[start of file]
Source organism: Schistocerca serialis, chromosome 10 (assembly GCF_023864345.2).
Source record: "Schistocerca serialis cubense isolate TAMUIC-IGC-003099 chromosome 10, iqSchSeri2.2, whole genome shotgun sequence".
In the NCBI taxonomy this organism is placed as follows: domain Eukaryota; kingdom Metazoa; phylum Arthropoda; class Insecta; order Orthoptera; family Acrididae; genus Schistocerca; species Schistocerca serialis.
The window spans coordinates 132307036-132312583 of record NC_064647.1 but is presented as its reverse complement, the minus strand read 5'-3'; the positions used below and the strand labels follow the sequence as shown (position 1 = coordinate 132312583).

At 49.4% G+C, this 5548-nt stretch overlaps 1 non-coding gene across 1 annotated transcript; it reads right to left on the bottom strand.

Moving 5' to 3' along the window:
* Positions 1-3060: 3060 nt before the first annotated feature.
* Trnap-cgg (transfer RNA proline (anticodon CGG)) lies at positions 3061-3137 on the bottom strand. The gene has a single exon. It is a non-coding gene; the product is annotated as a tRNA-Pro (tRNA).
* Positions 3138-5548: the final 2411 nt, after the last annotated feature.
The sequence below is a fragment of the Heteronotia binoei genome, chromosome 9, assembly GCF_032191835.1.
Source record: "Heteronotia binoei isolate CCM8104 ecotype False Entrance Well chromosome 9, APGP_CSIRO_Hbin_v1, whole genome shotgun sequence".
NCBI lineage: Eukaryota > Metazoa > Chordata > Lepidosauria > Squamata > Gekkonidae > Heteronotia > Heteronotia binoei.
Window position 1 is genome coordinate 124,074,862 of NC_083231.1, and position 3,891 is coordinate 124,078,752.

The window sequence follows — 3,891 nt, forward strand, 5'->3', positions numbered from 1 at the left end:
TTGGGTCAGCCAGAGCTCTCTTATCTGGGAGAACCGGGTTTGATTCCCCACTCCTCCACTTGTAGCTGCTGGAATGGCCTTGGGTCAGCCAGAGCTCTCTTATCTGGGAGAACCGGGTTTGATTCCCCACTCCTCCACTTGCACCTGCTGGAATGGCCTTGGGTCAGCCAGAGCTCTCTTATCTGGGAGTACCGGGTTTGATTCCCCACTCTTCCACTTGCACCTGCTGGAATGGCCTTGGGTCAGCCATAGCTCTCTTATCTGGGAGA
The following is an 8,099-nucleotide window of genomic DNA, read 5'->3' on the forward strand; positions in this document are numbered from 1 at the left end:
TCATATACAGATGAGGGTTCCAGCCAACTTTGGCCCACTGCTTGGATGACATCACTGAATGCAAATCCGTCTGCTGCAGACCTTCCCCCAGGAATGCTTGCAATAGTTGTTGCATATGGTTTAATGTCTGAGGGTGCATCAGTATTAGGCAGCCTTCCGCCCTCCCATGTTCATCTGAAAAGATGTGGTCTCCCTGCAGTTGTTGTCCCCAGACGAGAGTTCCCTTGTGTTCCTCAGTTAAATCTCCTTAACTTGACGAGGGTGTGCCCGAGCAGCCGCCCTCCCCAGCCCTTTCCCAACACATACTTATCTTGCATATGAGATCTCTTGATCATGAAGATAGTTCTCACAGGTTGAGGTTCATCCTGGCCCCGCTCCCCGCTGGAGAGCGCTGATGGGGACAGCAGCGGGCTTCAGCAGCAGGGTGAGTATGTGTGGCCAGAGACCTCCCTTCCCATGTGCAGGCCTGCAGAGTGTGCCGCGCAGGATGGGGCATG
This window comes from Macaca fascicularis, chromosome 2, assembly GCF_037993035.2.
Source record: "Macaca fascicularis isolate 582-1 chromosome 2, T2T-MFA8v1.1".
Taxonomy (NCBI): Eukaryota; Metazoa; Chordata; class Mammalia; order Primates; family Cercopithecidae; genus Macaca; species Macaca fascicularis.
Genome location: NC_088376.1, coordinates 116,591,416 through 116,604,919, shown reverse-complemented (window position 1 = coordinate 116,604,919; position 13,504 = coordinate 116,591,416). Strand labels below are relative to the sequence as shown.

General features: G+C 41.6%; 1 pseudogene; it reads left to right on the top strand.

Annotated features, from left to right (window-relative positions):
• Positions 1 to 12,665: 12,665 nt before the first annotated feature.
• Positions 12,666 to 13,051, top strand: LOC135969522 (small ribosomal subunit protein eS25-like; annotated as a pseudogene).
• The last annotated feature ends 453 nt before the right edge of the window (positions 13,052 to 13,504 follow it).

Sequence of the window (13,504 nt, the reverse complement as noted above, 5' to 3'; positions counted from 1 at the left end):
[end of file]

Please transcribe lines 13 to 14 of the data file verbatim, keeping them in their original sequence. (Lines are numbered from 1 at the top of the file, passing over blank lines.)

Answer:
Window position 1 is genome coordinate 124,074,862 of NC_083231.1, and position 3,891 is coordinate 124,078,752.

The window sequence follows — 3,891 nt, forward strand, 5'->3', positions numbered from 1 at the left end: